A toluene diisocyanate terminated poly(tetramethylene ether) glycol prepolymer having 8.9 wt % unreacted NCO groups (793.3 g)(Adiprene® LF 750D from Chemtura) and 2-hydroxyethyl methacrylate (HEMA)(124 g) were added to a one gallon container. Then dibutyltin dilaurate (3 g) was added to the container. The contents of the container were then mixed for 1.5 minutes using a Vortex mixer set at 1,000 rpm. Then a diethyltoluene diamine chain extender (82.7 g)(Ethacure® 100-LC available from Albemarle®) was added to the container. Then 2,2′-azobis(2-methylpropionitrile) (AIBN) (1 g dissolved in 5 mL of acetone) was added to the container. The contents of the container were then mixed for 1 minute using a Vortex mixer set at 1,000 rpm. The contents of the container were then poured into a 66 cm×66 cm compression mold with a 0.2 cm spacer. The filled mold was then placed in a heat press and cured at 120° C. under pressure for 1 hour. The mold was then removed from the heat press and the polishing layer was removed from the mold.

EXAMPLE 3

Polishing Layer Properties

Various properties of the polishing layers prepared in each of Examples 1-2 and in the Comparative Examples C1-C4 were measured with the results provided in TABLE 2, namely: hardness (Shore D); tensile strength; elongation to break; tensile modulus; toughness; storage modulus, G′; wet cut rate; asperity wear and hydrolytic stability.

The hardness (in Shore D scale) of the polishing layers was measured in accordance with ASTM D2240-05 using a Shore Leverloader with Type D digital scale available from Instron. Measurements were made using a load of 4 kg with a 15 second delay.

The tensile properties of the polishing layers (i.e., tensile modulus, tensile strength, elongation to break) were measured according to ASTM D1708-10 using an Alliance RT/5 mechanical tester available from MTS Systems Corporation as a crosshead speed of 2.54 cm/min. All testing was performed in a temperature and humidity controlled laboratory set at 23° C. and a relative humidity of 50%. All of the test samples were conditioned under the noted laboratory conditions for 5 days before performing the testing. The reported tensile modulus (MPa), tensile strength (MPa) and elongation to break (%) for each polishing layer material were determined from stress-strain curves of four replicate samples.

The storage modulus, G′, of the polishing layers was measured according to ASTM D5279-08 using a TA Instruments ARES Rheometer with torsion fixtures. Liquid nitrogen that was connected to the instrument was used for sub-ambient temperature control. The linear viscoelastic response of the samples was measured at a test frequency of 1 Hz with a temperature ramp of 3° C./min from −100° C. to 200° C. The test samples were stamped out of product polishing layers using a 47.5 mm×7 mm die on an Indusco hydraulic swing arm cutting machine and then cut down to approximately 35 mm in length using scissors.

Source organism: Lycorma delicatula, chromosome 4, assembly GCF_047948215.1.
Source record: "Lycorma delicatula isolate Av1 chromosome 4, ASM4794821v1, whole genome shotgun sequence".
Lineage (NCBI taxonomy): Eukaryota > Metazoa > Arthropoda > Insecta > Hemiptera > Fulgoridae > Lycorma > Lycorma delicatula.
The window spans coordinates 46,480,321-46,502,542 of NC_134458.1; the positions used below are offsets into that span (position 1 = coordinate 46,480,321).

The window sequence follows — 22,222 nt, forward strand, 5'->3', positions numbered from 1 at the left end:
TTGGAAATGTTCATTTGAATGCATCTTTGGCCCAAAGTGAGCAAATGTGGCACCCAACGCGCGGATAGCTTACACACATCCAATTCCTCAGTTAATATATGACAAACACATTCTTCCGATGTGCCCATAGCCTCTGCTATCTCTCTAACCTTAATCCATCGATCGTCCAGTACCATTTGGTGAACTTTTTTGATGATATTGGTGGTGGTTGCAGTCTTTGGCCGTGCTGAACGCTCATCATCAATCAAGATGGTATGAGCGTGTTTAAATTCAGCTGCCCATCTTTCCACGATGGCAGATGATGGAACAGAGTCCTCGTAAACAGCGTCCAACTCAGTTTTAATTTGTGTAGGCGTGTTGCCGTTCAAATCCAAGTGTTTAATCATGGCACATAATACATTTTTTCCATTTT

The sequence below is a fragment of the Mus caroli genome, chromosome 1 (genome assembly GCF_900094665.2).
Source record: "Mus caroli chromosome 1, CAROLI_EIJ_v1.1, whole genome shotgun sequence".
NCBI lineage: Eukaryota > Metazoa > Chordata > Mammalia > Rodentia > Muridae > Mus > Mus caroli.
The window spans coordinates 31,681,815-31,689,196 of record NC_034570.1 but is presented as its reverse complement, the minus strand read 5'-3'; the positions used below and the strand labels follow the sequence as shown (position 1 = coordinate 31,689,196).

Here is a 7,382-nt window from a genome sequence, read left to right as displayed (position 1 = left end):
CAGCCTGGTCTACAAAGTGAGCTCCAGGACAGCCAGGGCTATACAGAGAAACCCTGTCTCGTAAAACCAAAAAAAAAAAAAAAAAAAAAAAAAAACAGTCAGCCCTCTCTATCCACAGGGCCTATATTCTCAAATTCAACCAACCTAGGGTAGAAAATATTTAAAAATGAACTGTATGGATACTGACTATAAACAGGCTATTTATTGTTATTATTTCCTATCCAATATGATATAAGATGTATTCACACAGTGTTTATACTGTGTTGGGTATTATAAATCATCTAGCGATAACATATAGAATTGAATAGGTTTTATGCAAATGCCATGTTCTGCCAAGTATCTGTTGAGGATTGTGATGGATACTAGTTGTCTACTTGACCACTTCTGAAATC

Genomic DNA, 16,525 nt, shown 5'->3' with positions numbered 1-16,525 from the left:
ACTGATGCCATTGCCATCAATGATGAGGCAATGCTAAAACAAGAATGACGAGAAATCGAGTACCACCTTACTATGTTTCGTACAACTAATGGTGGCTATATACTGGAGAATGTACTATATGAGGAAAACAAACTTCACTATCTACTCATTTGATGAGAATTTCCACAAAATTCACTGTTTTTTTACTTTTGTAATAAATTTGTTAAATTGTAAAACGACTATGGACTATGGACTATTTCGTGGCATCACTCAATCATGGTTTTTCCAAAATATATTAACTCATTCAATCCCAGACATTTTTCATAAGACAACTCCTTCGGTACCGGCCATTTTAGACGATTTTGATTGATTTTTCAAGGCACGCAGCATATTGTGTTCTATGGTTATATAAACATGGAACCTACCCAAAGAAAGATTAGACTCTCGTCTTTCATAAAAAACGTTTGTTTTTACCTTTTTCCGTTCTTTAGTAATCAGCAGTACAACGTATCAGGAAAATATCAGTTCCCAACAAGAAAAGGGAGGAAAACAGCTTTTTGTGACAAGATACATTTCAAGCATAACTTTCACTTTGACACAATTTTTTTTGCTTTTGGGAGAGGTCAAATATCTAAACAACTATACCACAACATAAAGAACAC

The wet cut rate and asperity wear data for the polishing layers was measured using a 6EC Strasbaugh polishing tool. This polishing tool has a 22″ (˜56 cm) platen that can accommodate a 20″ (˜51 cm) diameter polishing layer sample size. Before performing the wet cut rate and asperity wear testing, the polishing layer samples were buffed using a belt sander; cut into circular shaped pads; grooved with a circular groove pattern having dimensions of 120 mil pitch, 20 mil width and 20 mil depth; and then laminated to a foam subpad layer (SP2310 available from Rohm and Haas Electronic Materials CMP Inc.).

For the wet cut rate measurement, a polishing pad conditioning disk (DiaGrid® AD3BG-150855 pad conditioner manufactured by Kinik Company available from Rohm and Haas Electronic Materials CMP Inc.) was used to abrade the polishing layer using the following parameters: duration, the polishing layers were subjected to continuous abrasion from the diamond conditions disk for a period of 2 hours; platen speed, 100 rpm; slurry, deionized water; slurry flow rate, 150 cm3/min; and conditioning disk down force, 62.1 kPa. The wet cut rate (i.e., change in average groove depth over time) was measured (in μm/min) using an MTI Instruments Microtrack II Laser Triangulation Sensor mounted on a Zaber Technologies Motorized Slide to profile the surface of the polishing layer from the center of rotation of a stationary polishing layer to the outer edge of the polishing layer. The sweep speed of the sensor on the slide was 0.732 mm/s and the sampling rate (measurements/mm of sweep) for the sensor was 6.34 points/mm. The reported wet cut rate is the arithmetic average reduction in groove depth over time, based on the collected thickness measurements taken as >2,000 points across the surface of the polishing layer.

The asperity wear measurement was performed using the same polishing layer samples used to measure wet cut rate, following the wet cut rate determination. The purpose of this test is to study the glazing response of a polishing layer material under simulated wafer polishing conditions (i.e., polishing an 8″ dia. quartz slug) with no subsequent diamond conditioning. The test parameters used are as follows: platen speed, 53 rpm; head speed, 51 rpm; down force, 27.6 kPa (w/6.9 kPa back pressure); slurry: ILD 3225 (available from Nitta-Haas, Inc.); slurry flow rate, 150 cm3/min; duration, 1 min, 1 min, 3 min and 5 min for a total of 10 minutes. Samples were cut from the polishing layers at each of the time intervals for optical surface analysis using a Wyko NT8000 Optical Profiling System from Veeco Instruments, Inc. running Vision, version 32, software, to measure the reduction in surface roughness compared to the roughness of the starting material (in % reduction).